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The day after

It’s the day after an election for a field of winners — all.

This morning we congratulate the newly elected public officials to local office. We thank them for their willingness to serve, whether they secured our vote or not. They represent everyone in Ketchikan as of today.

We share in their excitement, and hope they feel the encouragement evidenced in their voter support as they embark on a term to be filled with challenges and rewards, some that might be expected and some that will come as a surprise. Mundane isn’t likely to be their experience.

We also express our appreciation to those who came up short when the votes were tallied. The willingness to put one’s name on a ballot is no small thing. It’s big for the community, which respects all who want to work for its greater good.

Perhaps for these folks it’s appropriate to recall that many of the most famous and successful elected public servants experienced failure at the polls at some point in their political careers. Abraham Lincoln comes to mind. The first time his name appeared on a ballot, he lost. Eventually, he was elected a U.S. representative, but he later failed to become a U.S. senator. Still, almost 30 years after his first attempt to enter elected office, he became the 16th president of the United States.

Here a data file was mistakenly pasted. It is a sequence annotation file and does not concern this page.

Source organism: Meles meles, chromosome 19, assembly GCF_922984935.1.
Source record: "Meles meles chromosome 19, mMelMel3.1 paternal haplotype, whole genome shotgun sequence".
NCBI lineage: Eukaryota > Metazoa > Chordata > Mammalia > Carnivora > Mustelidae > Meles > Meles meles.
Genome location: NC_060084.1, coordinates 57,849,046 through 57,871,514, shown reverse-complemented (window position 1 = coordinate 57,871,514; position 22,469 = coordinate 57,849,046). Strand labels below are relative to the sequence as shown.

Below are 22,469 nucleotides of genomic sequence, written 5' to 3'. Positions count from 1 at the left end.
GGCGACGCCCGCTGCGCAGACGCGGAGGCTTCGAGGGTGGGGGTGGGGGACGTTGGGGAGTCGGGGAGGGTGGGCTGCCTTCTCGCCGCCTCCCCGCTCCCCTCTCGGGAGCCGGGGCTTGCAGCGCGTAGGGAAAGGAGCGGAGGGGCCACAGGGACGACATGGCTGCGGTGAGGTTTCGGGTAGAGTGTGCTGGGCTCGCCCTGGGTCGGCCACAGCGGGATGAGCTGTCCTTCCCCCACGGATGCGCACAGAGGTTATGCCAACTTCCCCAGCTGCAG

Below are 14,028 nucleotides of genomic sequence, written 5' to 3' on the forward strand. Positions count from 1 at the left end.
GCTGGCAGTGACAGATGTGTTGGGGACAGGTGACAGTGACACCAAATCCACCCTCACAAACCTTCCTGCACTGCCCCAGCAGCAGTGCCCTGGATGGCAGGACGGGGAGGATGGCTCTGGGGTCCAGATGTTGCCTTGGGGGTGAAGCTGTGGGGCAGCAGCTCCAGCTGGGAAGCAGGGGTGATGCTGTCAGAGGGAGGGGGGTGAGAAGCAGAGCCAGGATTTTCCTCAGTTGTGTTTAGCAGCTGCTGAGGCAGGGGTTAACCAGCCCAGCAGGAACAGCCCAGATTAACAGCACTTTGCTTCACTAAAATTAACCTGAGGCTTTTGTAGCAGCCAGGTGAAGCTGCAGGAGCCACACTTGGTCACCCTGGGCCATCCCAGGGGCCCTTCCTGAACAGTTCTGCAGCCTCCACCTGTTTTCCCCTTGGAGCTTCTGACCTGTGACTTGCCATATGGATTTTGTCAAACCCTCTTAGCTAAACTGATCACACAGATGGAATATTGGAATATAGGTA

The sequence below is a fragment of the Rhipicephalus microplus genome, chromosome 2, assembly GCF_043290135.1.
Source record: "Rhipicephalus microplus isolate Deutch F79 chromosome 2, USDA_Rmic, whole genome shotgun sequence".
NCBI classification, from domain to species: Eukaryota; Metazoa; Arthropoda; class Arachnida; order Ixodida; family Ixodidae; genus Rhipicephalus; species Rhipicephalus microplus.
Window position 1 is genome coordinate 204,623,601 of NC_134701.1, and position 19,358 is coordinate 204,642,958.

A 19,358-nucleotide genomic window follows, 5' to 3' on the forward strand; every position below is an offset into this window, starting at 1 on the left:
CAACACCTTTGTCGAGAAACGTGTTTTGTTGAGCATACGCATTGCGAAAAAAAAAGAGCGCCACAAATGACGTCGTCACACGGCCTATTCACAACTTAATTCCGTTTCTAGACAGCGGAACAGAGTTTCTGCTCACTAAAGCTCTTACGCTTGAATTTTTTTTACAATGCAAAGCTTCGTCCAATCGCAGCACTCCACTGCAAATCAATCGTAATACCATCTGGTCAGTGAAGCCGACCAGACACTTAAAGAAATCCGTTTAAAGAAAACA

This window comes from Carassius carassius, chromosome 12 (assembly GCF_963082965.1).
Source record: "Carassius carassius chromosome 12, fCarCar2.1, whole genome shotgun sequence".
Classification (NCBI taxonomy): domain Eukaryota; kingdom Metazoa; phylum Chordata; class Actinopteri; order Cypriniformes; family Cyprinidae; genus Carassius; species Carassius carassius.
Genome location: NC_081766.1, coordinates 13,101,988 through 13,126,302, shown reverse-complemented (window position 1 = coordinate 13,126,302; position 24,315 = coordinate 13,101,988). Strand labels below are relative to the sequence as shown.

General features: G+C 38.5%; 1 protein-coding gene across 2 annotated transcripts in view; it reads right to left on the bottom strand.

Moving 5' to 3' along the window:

Maybe Ketchikan didn’t have any future presidents in Tuesday’s field of candidates — or maybe it did — but it did have a slate of winners and potential future winners.

But they weren’t the only ones. An election requires a lot of behind-the-scenes attention. City of Ketchikan and Ketchikan Gateway Borough clerks, along with other city and borough staff, laid the groundwork that gave voters the opportunity to choose their representation and make decisions on ballot propositions that will affect the community for decades.

The clerks also called on a contingent of volunteers who manned the polls until the last voter had cast a ballot.

An election is an event with many roles. Not least of which is that of the voter. For those who made voting a priority on Tuesday, applause is due.

In fact, applause is appropriate all the way around. Nicely done to all who participated in the Oct. 1, 2019 municipal election.